Recently I talked about some of the mental negatives that can complicate a baseball player's performance.
It's also hard not to consider some positives -- in this case, ego, which is competition fuel for athletes driven by testosterone (naturally or not). Even class-oozing Derek Jeter, one of my baseball heroes, knows he's kind of a big deal. (I bet his apartment smells of rich mahogany. Maybe we should ask one of Jete's legions of gift-bag recipients.)
And even with the much less glamorous fanfare of his forced mea culpa last summer, also as evidenced by his torrid start to spring training, Ryan Braun's self-worth still pumps furiously.
I'll clarify that having an ego doesn't always constitute being a bad person; we all need self-confidence here and there. But for better or worse, self-guided or directed by his legal team, we saw a significant glimpse of how Braun's may influence his behavior at his infamous press conference in 2012. He simultaneously put on a self-pity party while lying through his teeth and deriding a test collector to save his own skin.
But a negative view of someone's attitude or theatrics can't blindly dictate how to judge someone's performance. It's hard to say with 100 percent conviction that Braun has received performance enhancement throughout his career. The only instances of proof come from 2011. He had numerous elite seasons before that, tracing back to 2007.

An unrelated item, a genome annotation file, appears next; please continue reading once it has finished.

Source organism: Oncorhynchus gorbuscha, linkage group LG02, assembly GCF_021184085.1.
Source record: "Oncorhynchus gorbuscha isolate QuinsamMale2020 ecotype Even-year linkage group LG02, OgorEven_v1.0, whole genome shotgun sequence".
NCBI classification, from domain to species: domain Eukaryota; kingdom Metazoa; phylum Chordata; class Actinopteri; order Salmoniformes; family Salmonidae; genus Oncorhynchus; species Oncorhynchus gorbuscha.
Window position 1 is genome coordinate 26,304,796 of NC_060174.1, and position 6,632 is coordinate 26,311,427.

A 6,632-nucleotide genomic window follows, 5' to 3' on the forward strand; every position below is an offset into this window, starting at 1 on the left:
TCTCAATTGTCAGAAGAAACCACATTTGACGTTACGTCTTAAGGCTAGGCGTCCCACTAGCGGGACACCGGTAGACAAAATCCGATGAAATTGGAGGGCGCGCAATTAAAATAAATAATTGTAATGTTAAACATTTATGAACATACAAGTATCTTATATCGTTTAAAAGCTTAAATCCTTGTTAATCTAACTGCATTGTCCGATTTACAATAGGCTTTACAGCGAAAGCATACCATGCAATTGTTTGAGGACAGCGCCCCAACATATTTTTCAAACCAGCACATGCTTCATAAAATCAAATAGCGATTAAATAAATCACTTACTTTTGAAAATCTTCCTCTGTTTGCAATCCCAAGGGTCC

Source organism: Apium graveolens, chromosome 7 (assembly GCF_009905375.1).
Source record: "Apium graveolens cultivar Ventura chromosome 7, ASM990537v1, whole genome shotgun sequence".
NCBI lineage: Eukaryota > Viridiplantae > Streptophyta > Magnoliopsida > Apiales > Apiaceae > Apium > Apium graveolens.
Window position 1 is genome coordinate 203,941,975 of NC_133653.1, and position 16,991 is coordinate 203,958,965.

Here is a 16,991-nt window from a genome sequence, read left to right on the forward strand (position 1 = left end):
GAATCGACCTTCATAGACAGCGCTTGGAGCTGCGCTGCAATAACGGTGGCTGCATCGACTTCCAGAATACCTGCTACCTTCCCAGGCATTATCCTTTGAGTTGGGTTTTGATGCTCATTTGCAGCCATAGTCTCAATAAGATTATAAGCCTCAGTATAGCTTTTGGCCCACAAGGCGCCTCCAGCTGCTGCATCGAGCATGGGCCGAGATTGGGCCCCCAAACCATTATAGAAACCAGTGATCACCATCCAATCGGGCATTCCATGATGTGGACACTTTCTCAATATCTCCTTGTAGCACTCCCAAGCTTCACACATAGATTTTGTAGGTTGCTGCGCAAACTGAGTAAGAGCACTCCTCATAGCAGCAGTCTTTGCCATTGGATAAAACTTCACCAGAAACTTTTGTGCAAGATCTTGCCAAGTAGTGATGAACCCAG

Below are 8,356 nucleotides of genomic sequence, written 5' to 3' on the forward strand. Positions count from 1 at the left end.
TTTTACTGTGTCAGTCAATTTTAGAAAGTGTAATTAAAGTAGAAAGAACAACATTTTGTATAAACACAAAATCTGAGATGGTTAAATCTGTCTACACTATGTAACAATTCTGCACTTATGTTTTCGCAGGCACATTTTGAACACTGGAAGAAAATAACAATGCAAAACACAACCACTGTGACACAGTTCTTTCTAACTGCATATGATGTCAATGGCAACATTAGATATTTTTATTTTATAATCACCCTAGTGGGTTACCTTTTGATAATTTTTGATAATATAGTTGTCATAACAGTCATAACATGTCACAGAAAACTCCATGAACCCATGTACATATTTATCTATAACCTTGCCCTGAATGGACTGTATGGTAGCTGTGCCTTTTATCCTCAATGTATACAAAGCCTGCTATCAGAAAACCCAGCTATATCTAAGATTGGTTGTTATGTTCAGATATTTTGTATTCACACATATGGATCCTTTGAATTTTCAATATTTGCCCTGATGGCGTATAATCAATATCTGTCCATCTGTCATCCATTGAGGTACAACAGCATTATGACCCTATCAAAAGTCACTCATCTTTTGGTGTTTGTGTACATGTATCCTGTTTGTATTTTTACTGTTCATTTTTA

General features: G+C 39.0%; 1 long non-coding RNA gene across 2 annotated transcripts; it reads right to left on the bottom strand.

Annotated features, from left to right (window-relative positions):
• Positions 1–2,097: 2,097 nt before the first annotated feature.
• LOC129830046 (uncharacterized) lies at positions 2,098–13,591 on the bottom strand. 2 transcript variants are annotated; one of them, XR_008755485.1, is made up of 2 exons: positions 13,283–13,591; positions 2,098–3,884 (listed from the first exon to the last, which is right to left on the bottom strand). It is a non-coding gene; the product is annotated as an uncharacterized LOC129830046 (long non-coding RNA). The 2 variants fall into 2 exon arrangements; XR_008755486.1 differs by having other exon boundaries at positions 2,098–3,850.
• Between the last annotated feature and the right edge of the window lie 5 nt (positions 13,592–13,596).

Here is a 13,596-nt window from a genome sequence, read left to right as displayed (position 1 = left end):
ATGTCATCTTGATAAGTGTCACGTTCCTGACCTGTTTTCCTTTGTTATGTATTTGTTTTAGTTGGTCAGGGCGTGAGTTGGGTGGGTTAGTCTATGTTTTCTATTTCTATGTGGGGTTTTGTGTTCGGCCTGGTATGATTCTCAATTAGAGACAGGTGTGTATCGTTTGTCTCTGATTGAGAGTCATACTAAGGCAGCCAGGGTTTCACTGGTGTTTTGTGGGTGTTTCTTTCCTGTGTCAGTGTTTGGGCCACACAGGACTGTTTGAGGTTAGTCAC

Until you show me concrete evidence from those seasons, I'm counting his skills as real, albeit somewhat exaggerated recently.
He's not Alex Sanchez. Braun passes the eye test. (That phrase can never tell the whole story, but it matters, stubborn stat freaks. Deal with it.)
Come on ... of course he's angry!
It's beyond me (and especially most verbal detractors) to pinpoint any talk of down cycles from his PEDs. Nagging injuries last year more directly caused turmoil. Heck, maybe the fact he was about to get caught was weighing on him, too.
Braun has paid for his misgivings, but even with all the apologies, he's not going to forget his downfall. Just as he (or his lawyers via his voice) compulsively attacked Dino Laurenzi Jr., it'll power him into another elite year out of spite toward those who boo him.
My draft board starts with Mike Trout, Miguel Cabrera, Paul Goldschmidt, Andrew McCutchen, Carlos Gonzalez, Adam Jones and Clayton Kershaw. I'd gladly draft Braun over Bryce Harper, Jacoby Ellsbury, Troy Tulowitzki, Hanley Ramirez and any remaining first baseman. Likely Robinson Cano, too.
Buying a mere 20-20 season with a .280 BA doesn't leave much risk for a late-first-round floor when you consider what else Braun has done.
He has a long way to go to rehabilitate his PR, but fantasy owners aren't looking for spin. His work at the plate -- and his pride -- will be just fine.
About Tim Heaney
Tim's work has been featured by USA Today/Sports Weekly, among numerous outlets, and recognized as a finalist in the Fantasy Sports Writers Association awards. The Boston University alum, who competes in the prestigious LABR and Tout Wars, has won numerous industry leagues in both baseball and football.
He appears frequently, including every Sunday, on Sirius XM Fantasy Sports Radio, as well as every Wednesday on 1570 AM WNST in Baltimore.
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